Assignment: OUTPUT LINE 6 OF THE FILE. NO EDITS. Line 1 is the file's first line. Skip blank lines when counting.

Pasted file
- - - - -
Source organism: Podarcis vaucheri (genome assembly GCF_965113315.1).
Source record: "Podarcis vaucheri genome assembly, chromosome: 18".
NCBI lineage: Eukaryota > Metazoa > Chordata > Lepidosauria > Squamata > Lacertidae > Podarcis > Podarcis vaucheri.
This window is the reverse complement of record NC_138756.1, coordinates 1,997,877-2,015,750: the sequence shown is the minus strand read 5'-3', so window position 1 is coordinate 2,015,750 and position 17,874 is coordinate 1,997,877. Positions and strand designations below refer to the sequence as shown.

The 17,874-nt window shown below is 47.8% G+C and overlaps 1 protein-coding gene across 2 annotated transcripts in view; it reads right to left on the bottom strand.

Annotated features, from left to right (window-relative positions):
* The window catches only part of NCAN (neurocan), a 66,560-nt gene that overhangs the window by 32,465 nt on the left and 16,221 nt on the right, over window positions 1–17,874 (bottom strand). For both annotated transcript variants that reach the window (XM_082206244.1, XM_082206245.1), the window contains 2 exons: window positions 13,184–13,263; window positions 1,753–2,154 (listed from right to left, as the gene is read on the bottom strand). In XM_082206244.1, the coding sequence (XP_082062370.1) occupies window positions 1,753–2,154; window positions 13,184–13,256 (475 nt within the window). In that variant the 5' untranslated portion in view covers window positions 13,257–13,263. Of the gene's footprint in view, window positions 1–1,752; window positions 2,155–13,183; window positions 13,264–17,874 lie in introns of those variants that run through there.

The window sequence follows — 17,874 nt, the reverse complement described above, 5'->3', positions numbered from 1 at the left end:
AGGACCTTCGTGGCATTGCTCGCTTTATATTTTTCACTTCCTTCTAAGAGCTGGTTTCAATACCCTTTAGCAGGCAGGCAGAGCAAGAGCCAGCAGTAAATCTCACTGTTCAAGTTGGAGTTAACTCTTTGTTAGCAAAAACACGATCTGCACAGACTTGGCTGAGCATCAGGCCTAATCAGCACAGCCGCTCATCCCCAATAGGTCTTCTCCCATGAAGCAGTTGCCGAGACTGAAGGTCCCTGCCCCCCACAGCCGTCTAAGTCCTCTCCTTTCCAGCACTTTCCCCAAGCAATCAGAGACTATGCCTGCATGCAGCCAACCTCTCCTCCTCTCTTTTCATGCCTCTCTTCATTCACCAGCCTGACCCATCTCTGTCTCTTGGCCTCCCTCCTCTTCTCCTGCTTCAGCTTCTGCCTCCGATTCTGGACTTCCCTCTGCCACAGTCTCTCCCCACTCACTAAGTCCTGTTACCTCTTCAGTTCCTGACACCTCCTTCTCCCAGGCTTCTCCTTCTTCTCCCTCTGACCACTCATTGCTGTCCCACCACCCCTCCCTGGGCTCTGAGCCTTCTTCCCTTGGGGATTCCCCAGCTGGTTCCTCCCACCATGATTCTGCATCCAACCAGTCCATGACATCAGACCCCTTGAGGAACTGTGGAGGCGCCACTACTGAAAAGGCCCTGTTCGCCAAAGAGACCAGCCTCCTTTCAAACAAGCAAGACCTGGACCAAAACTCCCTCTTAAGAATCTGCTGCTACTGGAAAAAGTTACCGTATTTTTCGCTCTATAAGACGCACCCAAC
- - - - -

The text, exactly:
Annotated features, from left to right (window-relative positions):